Fights in the waiting rooms were so frequent that the owners hired security guards to try to keep the peace while "patients" openly abused drugs in the parking lots, he told the jury.
Drugs were dispensed by an unqualified woman who also worked as a bikini model, and patients were sometimes sent for tests at a mobile MRI unit that operated 24 hours a day, seven days a week in the parking lot of a strip club, court records show.
Addicts brought "clean" urine samples in with them in containers they left emptied and heaped in clinic restrooms, and patients bribed workers to get them their pills faster, according to Schwartz and fellow prosecutor Lawrence LaVecchio.
One of the clinics generated so much cash that workers stored the money in garbage cans, then brought it to the clinic owner's home because bank officials were "nervous" about the amounts of cash being deposited, prosecutors said. When agents raided the businesses and the George family homes, they found $4.7 million in safes in the attic of the the twins' mother's house.
Christopher George is expected to testify against Cadet and Castronuovo, and will tell jurors the clinics made $40 million and put more than 20 million oxycodone pills on the streets between 2008 and 2010. The twins are now 32. Christopher George is serving more than 17 years and Jeffrey George is serving more than 15 years in prison.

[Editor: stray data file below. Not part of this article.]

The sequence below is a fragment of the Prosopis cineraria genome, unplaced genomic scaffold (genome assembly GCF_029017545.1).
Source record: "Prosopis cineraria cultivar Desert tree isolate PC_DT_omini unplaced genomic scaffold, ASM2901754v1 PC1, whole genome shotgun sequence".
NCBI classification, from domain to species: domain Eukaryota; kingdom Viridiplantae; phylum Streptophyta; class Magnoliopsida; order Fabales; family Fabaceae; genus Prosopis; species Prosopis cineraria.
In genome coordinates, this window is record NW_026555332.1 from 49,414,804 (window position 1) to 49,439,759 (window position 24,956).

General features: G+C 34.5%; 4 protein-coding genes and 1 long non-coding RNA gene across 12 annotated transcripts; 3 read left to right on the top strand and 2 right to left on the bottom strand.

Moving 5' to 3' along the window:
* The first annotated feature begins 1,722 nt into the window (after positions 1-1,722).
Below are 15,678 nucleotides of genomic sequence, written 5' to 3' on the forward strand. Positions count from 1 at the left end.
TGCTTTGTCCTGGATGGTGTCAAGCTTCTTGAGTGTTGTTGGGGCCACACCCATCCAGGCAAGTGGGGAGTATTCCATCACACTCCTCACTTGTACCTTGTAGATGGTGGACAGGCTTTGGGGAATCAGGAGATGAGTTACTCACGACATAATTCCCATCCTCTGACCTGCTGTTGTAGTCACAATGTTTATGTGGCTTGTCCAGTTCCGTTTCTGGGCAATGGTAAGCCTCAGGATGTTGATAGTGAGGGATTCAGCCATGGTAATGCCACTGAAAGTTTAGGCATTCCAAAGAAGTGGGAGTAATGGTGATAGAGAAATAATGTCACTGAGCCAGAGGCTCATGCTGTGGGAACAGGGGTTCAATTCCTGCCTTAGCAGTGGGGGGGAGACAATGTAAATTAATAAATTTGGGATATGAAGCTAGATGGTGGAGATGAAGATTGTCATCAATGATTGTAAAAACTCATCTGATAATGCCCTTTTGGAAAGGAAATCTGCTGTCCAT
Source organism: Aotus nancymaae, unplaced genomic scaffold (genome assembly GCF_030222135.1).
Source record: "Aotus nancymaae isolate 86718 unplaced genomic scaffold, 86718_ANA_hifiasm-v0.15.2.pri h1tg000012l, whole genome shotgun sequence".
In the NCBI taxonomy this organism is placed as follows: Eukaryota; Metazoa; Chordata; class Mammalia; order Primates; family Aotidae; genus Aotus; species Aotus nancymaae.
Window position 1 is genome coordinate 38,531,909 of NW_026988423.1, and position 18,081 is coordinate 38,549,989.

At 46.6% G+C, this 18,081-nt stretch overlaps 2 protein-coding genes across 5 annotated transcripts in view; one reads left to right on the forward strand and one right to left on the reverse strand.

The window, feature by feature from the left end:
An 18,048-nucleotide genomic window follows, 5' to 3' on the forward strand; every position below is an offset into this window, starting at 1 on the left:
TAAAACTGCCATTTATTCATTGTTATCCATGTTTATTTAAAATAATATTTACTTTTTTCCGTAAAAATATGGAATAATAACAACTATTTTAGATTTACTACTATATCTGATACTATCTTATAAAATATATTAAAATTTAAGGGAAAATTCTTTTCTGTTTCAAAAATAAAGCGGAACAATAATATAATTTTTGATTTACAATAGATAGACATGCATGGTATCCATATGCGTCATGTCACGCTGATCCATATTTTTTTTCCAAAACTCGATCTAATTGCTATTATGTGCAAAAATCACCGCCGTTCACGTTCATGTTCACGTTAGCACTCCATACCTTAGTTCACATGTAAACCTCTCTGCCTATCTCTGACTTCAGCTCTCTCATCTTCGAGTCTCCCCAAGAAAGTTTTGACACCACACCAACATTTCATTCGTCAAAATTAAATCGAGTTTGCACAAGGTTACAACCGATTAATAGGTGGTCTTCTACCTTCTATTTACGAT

Authorities arrested a total of 13 doctors and 19 workers on allegations including racketeering and money-laundering conspiracy and drug-related charges linked to the clinics.
To date, 28 defendants have pleaded guilty and several of the doctors and workers will testify – handcuffed, shackled and wearing jailhouse scrubs – against Cadet and Castronuovo. The remaining two defendants died while charges were pending.
Cadet's and Castronuovo's motive was simple greed, prosecutors said. Hired as independent contractors, they were paid $75 per patient and as much as $2,000 more a week to let the clinics use their federal licenses to purchase more drugs.
Cadet spent an average of less than five minutes with each patient, according to video from one of the clinics, investigators said.
She made more than $1 million and distributed 2.4 million pills in about 18 months, prosecutors said. She used the money to buy a condo on the beach and a Mercedes, they said.
Castronuovo, who worked a couple of days a week, made about $150,000 in a short period of time and distributed 700,000 pills, prosecutors said.
Cadet, who worked mostly at American Pain in Boca Raton and Lake Worth, ranked nationally in the top nine purchasers of oxycodone in the U.S. in 2009, according to Drug Enforcement Administration records, prosecutors said.
At Executive Pain in West Palm Beach, where Castronuovo primarily worked, the physicians were ranked in the top 60 highest dispensing physicians in the nation, prosecutors alleged.
The doctors are free on bond but face up to life in prison if convicted of the top charges -- possession with intent to distribute controlled substances resulting in death.